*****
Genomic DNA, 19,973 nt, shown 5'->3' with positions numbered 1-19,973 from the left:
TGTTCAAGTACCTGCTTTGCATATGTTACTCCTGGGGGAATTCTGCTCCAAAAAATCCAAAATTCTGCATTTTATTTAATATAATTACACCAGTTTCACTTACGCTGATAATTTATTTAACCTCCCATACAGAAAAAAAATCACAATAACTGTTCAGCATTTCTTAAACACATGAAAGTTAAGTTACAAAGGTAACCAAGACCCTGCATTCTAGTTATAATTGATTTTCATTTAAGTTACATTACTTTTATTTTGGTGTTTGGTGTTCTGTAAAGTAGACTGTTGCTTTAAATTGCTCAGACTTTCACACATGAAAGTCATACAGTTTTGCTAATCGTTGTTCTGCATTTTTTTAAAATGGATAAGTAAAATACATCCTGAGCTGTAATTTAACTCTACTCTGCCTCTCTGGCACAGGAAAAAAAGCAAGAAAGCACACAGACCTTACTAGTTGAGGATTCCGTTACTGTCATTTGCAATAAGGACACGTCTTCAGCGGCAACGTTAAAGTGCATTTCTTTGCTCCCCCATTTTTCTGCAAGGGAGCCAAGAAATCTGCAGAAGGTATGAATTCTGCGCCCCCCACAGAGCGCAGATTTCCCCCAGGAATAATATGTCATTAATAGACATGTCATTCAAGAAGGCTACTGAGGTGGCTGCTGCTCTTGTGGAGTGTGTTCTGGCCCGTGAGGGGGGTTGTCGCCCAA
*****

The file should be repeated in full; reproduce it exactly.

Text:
Genomic DNA, 19,973 nt, shown 5'->3' with positions numbered 1-19,973 from the left:
TGTTCAAGTACCTGCTTTGCATATGTTACTCCTGGGGGAATTCTGCTCCAAAAAATCCAAAATTCTGCATTTTATTTAATATAATTACACCAGTTTCACTTACGCTGATAATTTATTTAACCTCCCATACAGAAAAAAAATCACAATAACTGTTCAGCATTTCTTAAACACATGAAAGTTAAGTTACAAAGGTAACCAAGACCCTGCATTCTAGTTATAATTGATTTTCATTTAAGTTACATTACTTTTATTTTGGTGTTTGGTGTTCTGTAAAGTAGACTGTTGCTTTAAATTGCTCAGACTTTCACACATGAAAGTCATACAGTTTTGCTAATCGTTGTTCTGCATTTTTTTAAAATGGATAAGTAAAATACATCCTGAGCTGTAATTTAACTCTACTCTGCCTCTCTGGCACAGGAAAAAAAGCAAGAAAGCACACAGACCTTACTAGTTGAGGATTCCGTTACTGTCATTTGCAATAAGGACACGTCTTCAGCGGCAACGTTAAAGTGCATTTCTTTGCTCCCCCATTTTTCTGCAAGGGAGCCAAGAAATCTGCAGAAGGTATGAATTCTGCGCCCCCCACAGAGCGCAGATTTCCCCCAGGAATAATATGTCATTAATAGACATGTCATTCAAGAAGGCTACTGAGGTGGCTGCTGCTCTTGTGGAGTGTGTTCTGGCCCGTGAGGGGGGTTGTCGCCCAA